National USA Foundation is pleased to be partnering with the University of Minnesota College of Pharmacy to explore new ways for African American men to manage their diabetes. Together, they will study the impact of a new and innovative support group to better equip men to tackle their diabetes and improve their heart health.
African American men are at higher risk for cardiovascular disease and diabetes, and experience poorer outcomes including heart attacks, strokes, renal failure and premature death than the general population. Inadequate health education regarding cardiovascular disease and diabetes, as well as barriers to taking medications as prescribed have both been cited as potential reasons why African Americans experience increased incidence of diabetes and cardiovascular events. As one of the most accessible and trusted health care professional, pharmacists are well-positioned respond to these concerns through discussion of medication use and diabetes management.
It is widely recognized that pharmacists are uniquely suited to assist in filling the gap in primary care services for patients. Since community pharmacists continue to be easily accessible experts in medication, relationships and trust in the pharmacist role as well as knowledge and understanding of the benefits pharmacists provide could lead to sustained positive improvements of the health of the community members beyond the scope of this intervention.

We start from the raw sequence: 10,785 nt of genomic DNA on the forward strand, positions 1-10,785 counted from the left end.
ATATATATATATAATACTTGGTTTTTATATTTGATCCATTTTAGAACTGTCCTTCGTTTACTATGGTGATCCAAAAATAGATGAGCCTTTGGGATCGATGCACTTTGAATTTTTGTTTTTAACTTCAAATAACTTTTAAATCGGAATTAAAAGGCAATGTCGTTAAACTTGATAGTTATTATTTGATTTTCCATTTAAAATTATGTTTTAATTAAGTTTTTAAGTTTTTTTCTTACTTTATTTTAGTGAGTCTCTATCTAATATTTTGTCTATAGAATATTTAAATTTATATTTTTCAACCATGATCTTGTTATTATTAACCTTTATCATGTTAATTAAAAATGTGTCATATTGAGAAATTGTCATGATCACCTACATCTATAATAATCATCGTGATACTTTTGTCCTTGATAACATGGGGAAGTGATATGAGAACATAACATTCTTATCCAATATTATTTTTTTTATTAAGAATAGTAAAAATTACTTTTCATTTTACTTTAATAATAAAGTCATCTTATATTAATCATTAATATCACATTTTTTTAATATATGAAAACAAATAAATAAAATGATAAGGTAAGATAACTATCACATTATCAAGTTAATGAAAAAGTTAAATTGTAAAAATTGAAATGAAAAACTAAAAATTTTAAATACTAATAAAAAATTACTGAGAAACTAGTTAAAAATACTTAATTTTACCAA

Using an innovative blended support group model that includes face-to-face meetings with an online discussion forum over the course of three months, men will learn from each other and support each other in keeping their diabetes under control. The groups will work closely with a pharmacist who will meet with them both face-to-face and online to answer their questions and find ways to help them get the most from their medications. These support groups will take place in two church communities: New Salem Missionary Baptist Church led by Dr. Jerry McAfee in Minneapolis, MN and Hind Street Missionary Baptist Church led by Dr. Thomas Morris in Greenville, MS.
Researchers from the University of Minnesota College of Pharmacy and University of Mississippi School of Pharmacy are partnering with the team to answer questions from this project:
- Does this approach help men better understand their diabetes?
- Does it help men understand and have confidence in their medications?
- Do men find these support groups and partnering with a pharmacist helpful?
We hope this project will provide guidance and support for a new way to improve the health of our communities.